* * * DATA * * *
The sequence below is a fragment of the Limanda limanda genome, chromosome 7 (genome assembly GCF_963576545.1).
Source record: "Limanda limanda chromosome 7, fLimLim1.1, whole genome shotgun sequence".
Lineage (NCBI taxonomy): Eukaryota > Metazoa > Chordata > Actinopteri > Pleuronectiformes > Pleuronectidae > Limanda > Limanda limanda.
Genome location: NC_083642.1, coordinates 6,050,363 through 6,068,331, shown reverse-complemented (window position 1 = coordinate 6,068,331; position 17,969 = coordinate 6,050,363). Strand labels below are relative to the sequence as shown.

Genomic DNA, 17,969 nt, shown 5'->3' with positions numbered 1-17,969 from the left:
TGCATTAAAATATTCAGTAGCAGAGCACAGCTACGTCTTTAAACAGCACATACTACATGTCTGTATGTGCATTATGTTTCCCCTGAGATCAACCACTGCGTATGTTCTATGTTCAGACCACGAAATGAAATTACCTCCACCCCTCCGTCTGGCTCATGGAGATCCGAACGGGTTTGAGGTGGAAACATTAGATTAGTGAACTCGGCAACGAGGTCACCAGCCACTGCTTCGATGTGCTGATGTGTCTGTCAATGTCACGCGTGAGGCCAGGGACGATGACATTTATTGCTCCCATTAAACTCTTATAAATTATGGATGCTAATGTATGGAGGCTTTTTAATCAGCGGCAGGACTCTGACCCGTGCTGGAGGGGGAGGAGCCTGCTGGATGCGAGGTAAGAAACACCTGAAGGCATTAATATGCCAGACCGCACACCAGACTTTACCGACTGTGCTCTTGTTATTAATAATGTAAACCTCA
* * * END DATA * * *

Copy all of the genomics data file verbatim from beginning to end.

The sequence below is a fragment of the Limanda limanda genome, chromosome 7 (genome assembly GCF_963576545.1).
Source record: "Limanda limanda chromosome 7, fLimLim1.1, whole genome shotgun sequence".
Lineage (NCBI taxonomy): Eukaryota > Metazoa > Chordata > Actinopteri > Pleuronectiformes > Pleuronectidae > Limanda > Limanda limanda.
Genome location: NC_083642.1, coordinates 6,050,363 through 6,068,331, shown reverse-complemented (window position 1 = coordinate 6,068,331; position 17,969 = coordinate 6,050,363). Strand labels below are relative to the sequence as shown.

Genomic DNA, 17,969 nt, shown 5'->3' with positions numbered 1-17,969 from the left:
TGCATTAAAATATTCAGTAGCAGAGCACAGCTACGTCTTTAAACAGCACATACTACATGTCTGTATGTGCATTATGTTTCCCCTGAGATCAACCACTGCGTATGTTCTATGTTCAGACCACGAAATGAAATTACCTCCACCCCTCCGTCTGGCTCATGGAGATCCGAACGGGTTTGAGGTGGAAACATTAGATTAGTGAACTCGGCAACGAGGTCACCAGCCACTGCTTCGATGTGCTGATGTGTCTGTCAATGTCACGCGTGAGGCCAGGGACGATGACATTTATTGCTCCCATTAAACTCTTATAAATTATGGATGCTAATGTATGGAGGCTTTTTAATCAGCGGCAGGACTCTGACCCGTGCTGGAGGGGGAGGAGCCTGCTGGATGCGAGGTAAGAAACACCTGAAGGCATTAATATGCCAGACCGCACACCAGACTTTACCGACTGTGCTCTTGTTATTAATAATGTAAACCTCA